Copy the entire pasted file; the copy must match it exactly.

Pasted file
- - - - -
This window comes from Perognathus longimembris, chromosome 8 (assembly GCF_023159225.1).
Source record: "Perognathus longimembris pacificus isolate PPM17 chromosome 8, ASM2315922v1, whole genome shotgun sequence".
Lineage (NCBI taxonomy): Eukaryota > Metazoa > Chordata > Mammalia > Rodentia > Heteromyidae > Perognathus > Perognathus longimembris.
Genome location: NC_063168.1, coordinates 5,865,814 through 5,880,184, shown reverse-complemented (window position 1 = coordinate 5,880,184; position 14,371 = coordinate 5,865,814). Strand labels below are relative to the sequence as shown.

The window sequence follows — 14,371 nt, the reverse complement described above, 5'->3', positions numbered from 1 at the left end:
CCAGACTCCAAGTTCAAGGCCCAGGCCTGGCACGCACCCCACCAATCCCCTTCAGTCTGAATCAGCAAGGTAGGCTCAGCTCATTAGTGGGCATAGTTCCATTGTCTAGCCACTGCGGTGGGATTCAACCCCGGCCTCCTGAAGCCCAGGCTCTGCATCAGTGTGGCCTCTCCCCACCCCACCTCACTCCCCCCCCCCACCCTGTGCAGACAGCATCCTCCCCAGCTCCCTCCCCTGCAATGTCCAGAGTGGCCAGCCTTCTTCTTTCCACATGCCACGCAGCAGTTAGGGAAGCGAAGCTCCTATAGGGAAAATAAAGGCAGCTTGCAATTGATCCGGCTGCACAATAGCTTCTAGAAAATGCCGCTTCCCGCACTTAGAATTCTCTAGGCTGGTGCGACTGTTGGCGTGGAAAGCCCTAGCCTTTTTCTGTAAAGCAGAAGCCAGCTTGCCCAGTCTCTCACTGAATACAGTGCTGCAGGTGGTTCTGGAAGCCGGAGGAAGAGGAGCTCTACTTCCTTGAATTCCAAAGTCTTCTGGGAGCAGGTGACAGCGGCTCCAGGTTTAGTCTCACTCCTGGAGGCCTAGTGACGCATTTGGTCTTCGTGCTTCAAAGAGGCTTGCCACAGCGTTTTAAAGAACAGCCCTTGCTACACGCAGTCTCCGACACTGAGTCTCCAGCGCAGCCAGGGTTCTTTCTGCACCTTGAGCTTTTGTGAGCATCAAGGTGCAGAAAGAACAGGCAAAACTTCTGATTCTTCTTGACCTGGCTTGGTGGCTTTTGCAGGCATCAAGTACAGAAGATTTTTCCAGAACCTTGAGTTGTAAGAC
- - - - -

This window comes from Perognathus longimembris, chromosome 8 (assembly GCF_023159225.1).
Source record: "Perognathus longimembris pacificus isolate PPM17 chromosome 8, ASM2315922v1, whole genome shotgun sequence".
Lineage (NCBI taxonomy): Eukaryota > Metazoa > Chordata > Mammalia > Rodentia > Heteromyidae > Perognathus > Perognathus longimembris.
Genome location: NC_063168.1, coordinates 5,865,814 through 5,880,184, shown reverse-complemented (window position 1 = coordinate 5,880,184; position 14,371 = coordinate 5,865,814). Strand labels below are relative to the sequence as shown.

The window sequence follows — 14,371 nt, the reverse complement described above, 5'->3', positions numbered from 1 at the left end:
CCAGACTCCAAGTTCAAGGCCCAGGCCTGGCACGCACCCCACCAATCCCCTTCAGTCTGAATCAGCAAGGTAGGCTCAGCTCATTAGTGGGCATAGTTCCATTGTCTAGCCACTGCGGTGGGATTCAACCCCGGCCTCCTGAAGCCCAGGCTCTGCATCAGTGTGGCCTCTCCCCACCCCACCTCACTCCCCCCCCCCACCCTGTGCAGACAGCATCCTCCCCAGCTCCCTCCCCTGCAATGTCCAGAGTGGCCAGCCTTCTTCTTTCCACATGCCACGCAGCAGTTAGGGAAGCGAAGCTCCTATAGGGAAAATAAAGGCAGCTTGCAATTGATCCGGCTGCACAATAGCTTCTAGAAAATGCCGCTTCCCGCACTTAGAATTCTCTAGGCTGGTGCGACTGTTGGCGTGGAAAGCCCTAGCCTTTTTCTGTAAAGCAGAAGCCAGCTTGCCCAGTCTCTCACTGAATACAGTGCTGCAGGTGGTTCTGGAAGCCGGAGGAAGAGGAGCTCTACTTCCTTGAATTCCAAAGTCTTCTGGGAGCAGGTGACAGCGGCTCCAGGTTTAGTCTCACTCCTGGAGGCCTAGTGACGCATTTGGTCTTCGTGCTTCAAAGAGGCTTGCCACAGCGTTTTAAAGAACAGCCCTTGCTACACGCAGTCTCCGACACTGAGTCTCCAGCGCAGCCAGGGTTCTTTCTGCACCTTGAGCTTTTGTGAGCATCAAGGTGCAGAAAGAACAGGCAAAACTTCTGATTCTTCTTGACCTGGCTTGGTGGCTTTTGCAGGCATCAAGTACAGAAGATTTTTCCAGAACCTTGAGTTGTAAGAC